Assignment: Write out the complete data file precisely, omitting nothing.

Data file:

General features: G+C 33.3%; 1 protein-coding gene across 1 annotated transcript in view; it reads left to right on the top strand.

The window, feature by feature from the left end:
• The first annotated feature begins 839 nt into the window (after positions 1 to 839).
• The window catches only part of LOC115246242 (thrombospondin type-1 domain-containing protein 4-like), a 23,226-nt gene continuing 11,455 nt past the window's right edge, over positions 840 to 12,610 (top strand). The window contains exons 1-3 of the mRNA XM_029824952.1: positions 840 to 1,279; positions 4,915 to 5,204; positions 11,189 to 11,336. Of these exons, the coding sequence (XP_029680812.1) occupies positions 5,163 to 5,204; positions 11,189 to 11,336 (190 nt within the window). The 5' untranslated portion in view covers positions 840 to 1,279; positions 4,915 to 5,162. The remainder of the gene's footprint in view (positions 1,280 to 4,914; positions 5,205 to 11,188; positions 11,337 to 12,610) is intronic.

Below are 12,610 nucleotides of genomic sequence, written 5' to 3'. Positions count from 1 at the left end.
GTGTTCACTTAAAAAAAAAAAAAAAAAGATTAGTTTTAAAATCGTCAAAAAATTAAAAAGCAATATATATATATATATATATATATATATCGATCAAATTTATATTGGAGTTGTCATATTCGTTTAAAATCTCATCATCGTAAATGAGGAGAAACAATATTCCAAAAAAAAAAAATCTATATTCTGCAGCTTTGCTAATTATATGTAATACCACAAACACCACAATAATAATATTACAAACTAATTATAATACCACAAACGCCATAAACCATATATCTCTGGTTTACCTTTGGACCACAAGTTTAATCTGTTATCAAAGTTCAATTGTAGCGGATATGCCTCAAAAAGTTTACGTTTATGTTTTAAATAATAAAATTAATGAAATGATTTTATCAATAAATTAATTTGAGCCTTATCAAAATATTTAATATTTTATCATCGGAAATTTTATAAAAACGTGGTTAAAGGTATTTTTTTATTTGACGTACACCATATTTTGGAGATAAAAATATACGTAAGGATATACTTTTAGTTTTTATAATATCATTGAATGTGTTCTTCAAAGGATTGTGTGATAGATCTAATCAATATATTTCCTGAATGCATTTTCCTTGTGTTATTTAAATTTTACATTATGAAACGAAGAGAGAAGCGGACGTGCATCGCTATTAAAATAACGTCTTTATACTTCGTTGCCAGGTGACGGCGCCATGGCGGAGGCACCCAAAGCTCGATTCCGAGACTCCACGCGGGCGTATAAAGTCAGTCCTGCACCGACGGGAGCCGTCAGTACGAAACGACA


General features: G+C 33.3%; 1 protein-coding gene across 1 annotated transcript in view; it reads left to right on the top strand.

The window, feature by feature from the left end:
• The first annotated feature begins 839 nt into the window (after positions 1 to 839).
• The window catches only part of LOC115246242 (thrombospondin type-1 domain-containing protein 4-like), a 23,226-nt gene continuing 11,455 nt past the window's right edge, over positions 840 to 12,610 (top strand). The window contains exons 1-3 of the mRNA XM_029824952.1: positions 840 to 1,279; positions 4,915 to 5,204; positions 11,189 to 11,336. Of these exons, the coding sequence (XP_029680812.1) occupies positions 5,163 to 5,204; positions 11,189 to 11,336 (190 nt within the window). The 5' untranslated portion in view covers positions 840 to 1,279; positions 4,915 to 5,162. The remainder of the gene's footprint in view (positions 1,280 to 4,914; positions 5,205 to 11,188; positions 11,337 to 12,610) is intronic.

Below are 12,610 nucleotides of genomic sequence, written 5' to 3'. Positions count from 1 at the left end.
GTGTTCACTTAAAAAAAAAAAAAAAAAGATTAGTTTTAAAATCGTCAAAAAATTAAAAAGCAATATATATATATATATATATATATATATCGATCAAATTTATATTGGAGTTGTCATATTCGTTTAAAATCTCATCATCGTAAATGAGGAGAAACAATATTCCAAAAAAAAAAAATCTATATTCTGCAGCTTTGCTAATTATATGTAATACCACAAACACCACAATAATAATATTACAAACTAATTATAATACCACAAACGCCATAAACCATATATCTCTGGTTTACCTTTGGACCACAAGTTTAATCTGTTATCAAAGTTCAATTGTAGCGGATATGCCTCAAAAAGTTTACGTTTATGTTTTAAATAATAAAATTAATGAAATGATTTTATCAATAAATTAATTTGAGCCTTATCAAAATATTTAATATTTTATCATCGGAAATTTTATAAAAACGTGGTTAAAGGTATTTTTTTATTTGACGTACACCATATTTTGGAGATAAAAATATACGTAAGGATATACTTTTAGTTTTTATAATATCATTGAATGTGTTCTTCAAAGGATTGTGTGATAGATCTAATCAATATATTTCCTGAATGCATTTTCCTTGTGTTATTTAAATTTTACATTATGAAACGAAGAGAGAAGCGGACGTGCATCGCTATTAAAATAACGTCTTTATACTTCGTTGCCAGGTGACGGCGCCATGGCGGAGGCACCCAAAGCTCGATTCCGAGACTCCACGCGGGCGTATAAAGTCAGTCCTGCACCGACGGGAGCCGTCAGTACGAAACGACA